Senate to resume discussions over new insurance law, overpopulation problem this week

Gamal Essam El-Din , Saturday 9 Apr 2022

Egypt’s Senate — the consultative upper house of Parliament — will convene on Sunday and Monday to resume discussions over the articles of the new government-drafted Unified Insurance Law following a two-week recess.

Egypt s Senate. Al-Ahram

The Senate will also resume a debate over a study on the problem of overpopulation in Egypt and what measures should be taken to contain it.

The Senate, which approved the new 217-article insurance law in principle on 27 February, has so far discussed 100 articles.

Hany Sirri — the head of the Senate’s Financial and Economic Affairs Committee — said the draft Unified Insurance Law aims to draw up new and comprehensive rules for regulating the insurance industry and market in Egypt.

“The past four decades have practically shown that the insurance market is in a pressing need for new legislative and regulatory rules,” said Sirri, adding that “technological developments and the creation of new insurance tools also require that a unified insurance legislation be passed.”

Sirri stated that the new law is necessary to cover a host of professions and services that were lately introduced into the insurance industry.

“It seeks to cover the rights of holders of insurance policies and private insurance funds,” said Sirri, noting that “the law also aims to streamline insurance rules to go in line with new international standards and to speed up digitisation reforms and the use of fintech in the insurance sector.”

Sirri pointed out that “the law is meant to widen the scope of obligatory insurance operations in order to achieve insurance inclusiveness and reach out to poor and limited-income classes that are not currently covered by any kind of insurance, particularly health insurance.”

He explained that the new law will cover all kinds of insurance operations. “The law will regulate insurance companies, special funds, obligatory operations such as highway accidents, and state the new supervisory rules for the insurance industry,” said Sirri, adding that “at the end, we will have a unified law that will regulate all forms of insurance in Egypt that is in line with international rules and methods and imposes stricter supervision.”

Two weeks ago, the Senate discussed articles regulating insurance funds, which cover risks not usually accepted by private sector insurance companies. It also approved article 100, which allows the Financial Regulatory Authority (FRA) to license the merge of two private insurance funds into one fund only after the approval of the general assemblies of the two funds.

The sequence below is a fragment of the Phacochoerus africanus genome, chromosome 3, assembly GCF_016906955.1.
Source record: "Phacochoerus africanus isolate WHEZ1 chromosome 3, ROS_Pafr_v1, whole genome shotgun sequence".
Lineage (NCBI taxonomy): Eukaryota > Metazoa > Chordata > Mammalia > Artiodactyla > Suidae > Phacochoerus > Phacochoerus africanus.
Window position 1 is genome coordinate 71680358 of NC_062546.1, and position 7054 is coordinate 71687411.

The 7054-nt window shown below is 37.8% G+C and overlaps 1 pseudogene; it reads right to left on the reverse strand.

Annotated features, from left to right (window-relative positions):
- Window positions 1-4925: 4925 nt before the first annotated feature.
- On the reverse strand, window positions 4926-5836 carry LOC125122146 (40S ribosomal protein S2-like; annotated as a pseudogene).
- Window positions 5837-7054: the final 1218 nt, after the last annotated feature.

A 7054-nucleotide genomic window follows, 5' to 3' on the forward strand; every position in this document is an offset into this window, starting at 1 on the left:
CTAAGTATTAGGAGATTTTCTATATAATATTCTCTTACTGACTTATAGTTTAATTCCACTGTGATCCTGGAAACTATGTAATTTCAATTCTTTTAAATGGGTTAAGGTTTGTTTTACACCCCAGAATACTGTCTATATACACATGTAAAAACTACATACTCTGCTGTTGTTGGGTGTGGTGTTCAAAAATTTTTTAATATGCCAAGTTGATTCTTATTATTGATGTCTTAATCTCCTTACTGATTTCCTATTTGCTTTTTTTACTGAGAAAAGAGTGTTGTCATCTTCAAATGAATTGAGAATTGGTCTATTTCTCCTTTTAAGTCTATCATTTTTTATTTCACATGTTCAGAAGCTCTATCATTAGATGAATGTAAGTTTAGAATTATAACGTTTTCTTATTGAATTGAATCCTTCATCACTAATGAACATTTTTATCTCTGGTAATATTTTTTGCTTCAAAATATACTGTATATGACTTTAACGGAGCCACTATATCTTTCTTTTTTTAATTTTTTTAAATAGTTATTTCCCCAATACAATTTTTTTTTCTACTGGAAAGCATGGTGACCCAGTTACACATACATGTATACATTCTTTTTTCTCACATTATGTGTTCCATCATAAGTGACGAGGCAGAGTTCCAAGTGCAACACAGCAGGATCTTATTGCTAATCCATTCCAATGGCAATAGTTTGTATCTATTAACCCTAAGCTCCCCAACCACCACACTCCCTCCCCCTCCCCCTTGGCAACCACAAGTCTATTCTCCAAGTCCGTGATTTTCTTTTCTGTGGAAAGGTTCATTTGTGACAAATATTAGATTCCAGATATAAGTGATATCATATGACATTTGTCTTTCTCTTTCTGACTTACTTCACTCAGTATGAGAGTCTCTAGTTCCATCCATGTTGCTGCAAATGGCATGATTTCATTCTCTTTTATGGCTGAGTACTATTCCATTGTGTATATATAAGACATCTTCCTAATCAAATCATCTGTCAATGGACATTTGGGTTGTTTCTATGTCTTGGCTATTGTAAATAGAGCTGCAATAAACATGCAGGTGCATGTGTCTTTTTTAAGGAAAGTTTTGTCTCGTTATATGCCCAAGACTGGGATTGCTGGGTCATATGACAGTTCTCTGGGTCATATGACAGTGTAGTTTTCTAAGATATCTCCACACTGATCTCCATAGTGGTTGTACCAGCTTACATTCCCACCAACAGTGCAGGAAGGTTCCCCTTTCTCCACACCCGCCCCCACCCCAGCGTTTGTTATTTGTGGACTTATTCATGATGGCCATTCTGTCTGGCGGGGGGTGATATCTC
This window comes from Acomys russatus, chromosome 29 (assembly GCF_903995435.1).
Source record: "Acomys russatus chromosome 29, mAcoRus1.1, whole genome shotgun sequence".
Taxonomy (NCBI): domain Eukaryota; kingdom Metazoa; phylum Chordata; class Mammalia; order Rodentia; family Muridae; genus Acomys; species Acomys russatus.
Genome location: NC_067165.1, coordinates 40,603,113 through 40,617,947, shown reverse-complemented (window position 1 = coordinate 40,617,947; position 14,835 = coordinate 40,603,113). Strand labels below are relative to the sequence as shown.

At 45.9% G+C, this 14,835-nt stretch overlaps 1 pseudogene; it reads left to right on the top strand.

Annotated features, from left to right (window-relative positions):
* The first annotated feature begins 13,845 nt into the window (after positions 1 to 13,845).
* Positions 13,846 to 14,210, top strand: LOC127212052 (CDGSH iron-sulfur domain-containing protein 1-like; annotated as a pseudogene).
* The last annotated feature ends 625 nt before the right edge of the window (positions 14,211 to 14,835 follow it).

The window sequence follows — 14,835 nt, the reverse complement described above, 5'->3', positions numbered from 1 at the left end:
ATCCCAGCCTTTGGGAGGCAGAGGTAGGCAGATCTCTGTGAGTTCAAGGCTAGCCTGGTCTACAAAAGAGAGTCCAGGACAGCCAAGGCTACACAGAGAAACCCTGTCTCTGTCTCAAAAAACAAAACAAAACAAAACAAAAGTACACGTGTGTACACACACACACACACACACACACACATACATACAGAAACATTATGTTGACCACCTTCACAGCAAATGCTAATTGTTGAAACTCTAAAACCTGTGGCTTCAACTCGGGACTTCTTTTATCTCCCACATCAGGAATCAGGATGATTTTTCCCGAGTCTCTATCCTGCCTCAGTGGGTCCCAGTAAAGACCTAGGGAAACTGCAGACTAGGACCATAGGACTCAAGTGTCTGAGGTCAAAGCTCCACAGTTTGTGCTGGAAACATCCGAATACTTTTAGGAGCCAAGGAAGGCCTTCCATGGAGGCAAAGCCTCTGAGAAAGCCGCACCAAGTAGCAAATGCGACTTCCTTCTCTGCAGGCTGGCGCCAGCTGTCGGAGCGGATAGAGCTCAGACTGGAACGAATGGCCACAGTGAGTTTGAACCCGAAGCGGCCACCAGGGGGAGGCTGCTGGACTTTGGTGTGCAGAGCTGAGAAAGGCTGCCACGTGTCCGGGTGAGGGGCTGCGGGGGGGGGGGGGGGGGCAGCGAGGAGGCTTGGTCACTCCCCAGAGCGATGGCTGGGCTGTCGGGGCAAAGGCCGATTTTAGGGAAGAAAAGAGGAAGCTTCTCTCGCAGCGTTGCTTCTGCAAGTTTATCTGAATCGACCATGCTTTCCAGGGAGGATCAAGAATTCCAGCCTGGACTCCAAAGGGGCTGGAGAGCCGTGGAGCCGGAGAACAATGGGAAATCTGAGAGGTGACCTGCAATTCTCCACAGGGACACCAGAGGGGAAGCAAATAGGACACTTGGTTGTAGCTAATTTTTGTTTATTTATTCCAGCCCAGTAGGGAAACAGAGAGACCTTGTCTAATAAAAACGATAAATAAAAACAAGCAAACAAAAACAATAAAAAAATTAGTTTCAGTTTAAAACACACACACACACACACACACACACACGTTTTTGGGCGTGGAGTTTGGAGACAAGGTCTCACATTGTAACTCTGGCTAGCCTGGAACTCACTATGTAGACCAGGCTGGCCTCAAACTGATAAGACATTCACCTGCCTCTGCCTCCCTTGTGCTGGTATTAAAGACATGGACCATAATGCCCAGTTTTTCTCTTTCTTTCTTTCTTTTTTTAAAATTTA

Meanwhile, the Senate will also continue discussing a study prepared by MP Soheir Abdel-Sallam on the problem of overpopulation in Egypt and what measures and solutions should be taken to contain it.

Speaker of the Senate Abdel-Wahab Abdel-Razek revealed two weeks ago that concerned cabinet ministers and officials would be invited to address the chamber on the problem of overpopulation in Egypt.

“It is a very serious national issue, and all officials should participate in the Senate’s debate in order to draw up a new strategy on containing the runaway growth of population in Egypt,” said Abdel-Razek.

The study — which the Senate began discussing on 28 March — warns that Egypt’s population will reach 128 million by the year 2030 and 183 million by the year 2050.

“This runaway growth of population poses a serious threat to the country’s future, economic development, and national security,” said the study, asking that “the role of the National Population Council be reactivated in addition to the fact that new and urgent measures that can reduce population growth to just 110 million by 2030 should be adopted.”

Furthermore, the study proposed that an independent authority be set up to forge a new serious strategy on curbing overpopulation in Egypt. “It shall be named the National Population and Family Planning Authority and would be affiliated with the presidency — rather than with the Ministry of Health and Population— and it would be granted powers that can take serious collective action in the area of checking overpopulation,” said the study.

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